Then cellophane tap and cover slip-buried methods were used to analyze morphology of actinomycetes. Light microscopy under oil immersion (1,000 x) was used to analyze the structure of mycelium, color and arrangement of arthrospore on the mycelium. Since a single method could not enough to identify all actinomycete thoroughly; therefore, a combination of different methods were important to identify actinomycetes isolates to the species level. If subdivided and fragile filaments specific of actinomycetes were examined, then they were isolated and inspected for partial acid-fastness by staining with the carbolfuchsin modified acid-fast stain with a weak (0.5-1%) sulfuric acid decolorizing solution. Furthermore, a standard biochemical tests and physiological criteria i.e ability to degrade the different organic compounds like casein, tyrosine, xanthine, hypoxanthine and starch as substrates, the use of urea and different carbon sources as well as growth in 4% gelatin medium were examined in order to get a possible classification to the species level. Gelatin hydrolysis was carried  by stabbing a loopful of organism about 1 cm into a nutrient gelatin tube (BBL), that were incubated at 35°C in air for up to 7 days.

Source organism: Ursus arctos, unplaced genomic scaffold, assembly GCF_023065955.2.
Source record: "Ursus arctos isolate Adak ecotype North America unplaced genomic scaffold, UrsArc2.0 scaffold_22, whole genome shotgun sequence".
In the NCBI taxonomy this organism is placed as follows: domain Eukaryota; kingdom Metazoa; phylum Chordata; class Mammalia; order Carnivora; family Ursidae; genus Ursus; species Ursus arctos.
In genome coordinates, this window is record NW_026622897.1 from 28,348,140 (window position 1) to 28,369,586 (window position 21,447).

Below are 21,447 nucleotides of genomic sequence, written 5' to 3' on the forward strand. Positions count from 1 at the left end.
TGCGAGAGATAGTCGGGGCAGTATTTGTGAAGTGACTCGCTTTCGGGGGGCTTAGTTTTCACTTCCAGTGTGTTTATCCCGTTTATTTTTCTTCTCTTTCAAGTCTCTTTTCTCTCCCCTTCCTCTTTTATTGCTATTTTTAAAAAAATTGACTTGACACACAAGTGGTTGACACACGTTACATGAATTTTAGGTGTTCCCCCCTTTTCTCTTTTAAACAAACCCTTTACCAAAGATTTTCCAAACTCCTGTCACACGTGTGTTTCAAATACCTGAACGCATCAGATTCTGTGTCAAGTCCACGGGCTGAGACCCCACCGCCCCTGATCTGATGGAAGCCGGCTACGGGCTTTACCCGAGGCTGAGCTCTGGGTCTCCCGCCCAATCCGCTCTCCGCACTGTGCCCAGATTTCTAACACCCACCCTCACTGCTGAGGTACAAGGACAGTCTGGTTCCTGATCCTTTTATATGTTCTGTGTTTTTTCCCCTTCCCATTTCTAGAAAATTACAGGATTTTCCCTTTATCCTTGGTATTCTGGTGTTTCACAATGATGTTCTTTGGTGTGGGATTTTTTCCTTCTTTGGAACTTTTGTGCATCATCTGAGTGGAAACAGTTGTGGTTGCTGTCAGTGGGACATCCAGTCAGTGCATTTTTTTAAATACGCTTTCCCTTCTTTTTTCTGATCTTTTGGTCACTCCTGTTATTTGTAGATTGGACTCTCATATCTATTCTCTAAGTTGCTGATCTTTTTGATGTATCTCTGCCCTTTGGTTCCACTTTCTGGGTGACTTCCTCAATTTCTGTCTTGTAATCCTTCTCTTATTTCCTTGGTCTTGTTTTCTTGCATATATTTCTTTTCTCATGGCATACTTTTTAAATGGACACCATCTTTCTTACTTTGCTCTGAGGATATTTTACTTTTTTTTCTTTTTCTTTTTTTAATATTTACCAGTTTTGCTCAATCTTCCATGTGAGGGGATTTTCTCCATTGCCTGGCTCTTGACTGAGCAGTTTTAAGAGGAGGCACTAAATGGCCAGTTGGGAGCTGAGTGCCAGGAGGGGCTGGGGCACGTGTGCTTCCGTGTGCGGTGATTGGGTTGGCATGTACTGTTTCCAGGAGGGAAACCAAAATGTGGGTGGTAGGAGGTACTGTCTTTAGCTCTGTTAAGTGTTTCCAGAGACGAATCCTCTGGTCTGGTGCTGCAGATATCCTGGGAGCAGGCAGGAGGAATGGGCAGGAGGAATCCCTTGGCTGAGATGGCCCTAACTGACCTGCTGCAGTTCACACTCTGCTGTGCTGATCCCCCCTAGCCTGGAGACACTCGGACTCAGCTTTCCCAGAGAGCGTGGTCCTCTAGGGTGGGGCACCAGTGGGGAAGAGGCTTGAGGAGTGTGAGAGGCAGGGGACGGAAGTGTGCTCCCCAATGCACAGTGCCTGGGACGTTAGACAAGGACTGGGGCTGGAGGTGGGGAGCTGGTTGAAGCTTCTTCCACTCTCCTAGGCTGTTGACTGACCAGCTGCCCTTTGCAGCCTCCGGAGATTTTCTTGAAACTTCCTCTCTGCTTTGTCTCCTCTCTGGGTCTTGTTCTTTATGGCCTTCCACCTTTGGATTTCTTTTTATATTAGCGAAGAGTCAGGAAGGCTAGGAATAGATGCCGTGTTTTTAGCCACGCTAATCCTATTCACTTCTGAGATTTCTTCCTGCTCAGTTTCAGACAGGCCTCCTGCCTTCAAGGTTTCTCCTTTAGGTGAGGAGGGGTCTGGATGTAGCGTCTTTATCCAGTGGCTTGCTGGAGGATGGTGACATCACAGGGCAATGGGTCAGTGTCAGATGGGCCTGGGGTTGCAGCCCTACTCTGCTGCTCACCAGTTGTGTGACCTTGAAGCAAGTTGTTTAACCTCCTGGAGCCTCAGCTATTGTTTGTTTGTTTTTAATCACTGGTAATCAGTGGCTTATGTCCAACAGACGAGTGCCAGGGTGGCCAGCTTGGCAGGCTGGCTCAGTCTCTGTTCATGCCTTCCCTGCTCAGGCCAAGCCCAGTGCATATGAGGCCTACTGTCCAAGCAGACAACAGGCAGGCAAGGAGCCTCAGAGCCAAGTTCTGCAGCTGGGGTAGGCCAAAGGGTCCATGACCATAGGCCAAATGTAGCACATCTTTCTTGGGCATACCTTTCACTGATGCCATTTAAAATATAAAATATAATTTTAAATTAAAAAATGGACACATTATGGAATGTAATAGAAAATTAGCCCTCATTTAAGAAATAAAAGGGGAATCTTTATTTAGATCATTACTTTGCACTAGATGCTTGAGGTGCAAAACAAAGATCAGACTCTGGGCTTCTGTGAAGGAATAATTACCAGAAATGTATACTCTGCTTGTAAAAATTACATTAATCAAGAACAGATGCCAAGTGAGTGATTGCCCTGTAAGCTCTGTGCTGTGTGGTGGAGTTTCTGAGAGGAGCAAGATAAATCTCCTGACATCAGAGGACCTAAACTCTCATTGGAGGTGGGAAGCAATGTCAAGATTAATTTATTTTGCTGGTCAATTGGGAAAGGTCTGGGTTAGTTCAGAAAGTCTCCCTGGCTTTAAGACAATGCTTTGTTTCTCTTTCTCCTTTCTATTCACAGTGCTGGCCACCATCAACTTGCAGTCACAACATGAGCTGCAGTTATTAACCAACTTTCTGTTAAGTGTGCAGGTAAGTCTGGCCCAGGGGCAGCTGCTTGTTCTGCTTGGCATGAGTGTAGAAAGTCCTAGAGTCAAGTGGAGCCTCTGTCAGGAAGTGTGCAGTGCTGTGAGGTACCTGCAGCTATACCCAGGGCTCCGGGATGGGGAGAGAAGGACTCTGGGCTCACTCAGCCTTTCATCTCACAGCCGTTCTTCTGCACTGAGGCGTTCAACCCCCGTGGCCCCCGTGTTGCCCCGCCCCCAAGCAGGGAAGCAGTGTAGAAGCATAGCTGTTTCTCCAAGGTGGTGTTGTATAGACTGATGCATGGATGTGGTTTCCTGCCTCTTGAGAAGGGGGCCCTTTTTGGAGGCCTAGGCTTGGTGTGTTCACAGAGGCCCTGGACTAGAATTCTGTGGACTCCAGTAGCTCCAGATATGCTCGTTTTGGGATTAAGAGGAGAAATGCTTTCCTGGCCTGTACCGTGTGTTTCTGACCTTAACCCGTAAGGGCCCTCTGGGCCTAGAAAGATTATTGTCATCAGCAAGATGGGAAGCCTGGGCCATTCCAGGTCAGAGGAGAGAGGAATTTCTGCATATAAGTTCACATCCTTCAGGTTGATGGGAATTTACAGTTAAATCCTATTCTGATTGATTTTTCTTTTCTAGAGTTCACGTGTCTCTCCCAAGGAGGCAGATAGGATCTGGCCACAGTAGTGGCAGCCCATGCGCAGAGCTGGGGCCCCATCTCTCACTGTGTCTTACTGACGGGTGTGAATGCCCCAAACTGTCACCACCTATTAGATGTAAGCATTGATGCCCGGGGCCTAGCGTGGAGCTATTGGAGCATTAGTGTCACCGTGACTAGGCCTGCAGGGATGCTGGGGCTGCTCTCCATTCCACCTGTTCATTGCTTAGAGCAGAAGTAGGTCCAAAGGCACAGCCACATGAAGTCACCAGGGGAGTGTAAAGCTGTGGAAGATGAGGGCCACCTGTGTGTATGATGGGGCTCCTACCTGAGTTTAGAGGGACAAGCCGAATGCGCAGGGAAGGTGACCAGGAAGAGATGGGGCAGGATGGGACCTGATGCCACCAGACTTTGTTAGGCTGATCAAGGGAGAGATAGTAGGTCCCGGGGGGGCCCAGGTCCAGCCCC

Detection of hydrolysis was done by keeping the tubes at 4°C for 15 min and then tilting each tube at a 45° angle. The test was only viewed positive if the gelatin was liquefied.

For hydrolysis of urea, a heavy loopful of bacteria was suspended in 0.5 ml of a medium containing 1 g urea and 1 ml of a cresol red solution (0.5% [wt/vol]) in 100 ml phosphate buffer (0.005M, pH 6). Tubes were incubated at 35°C and checked after 1 and 2 days for a pink color shift showing a positive reaction.

  • Primary screening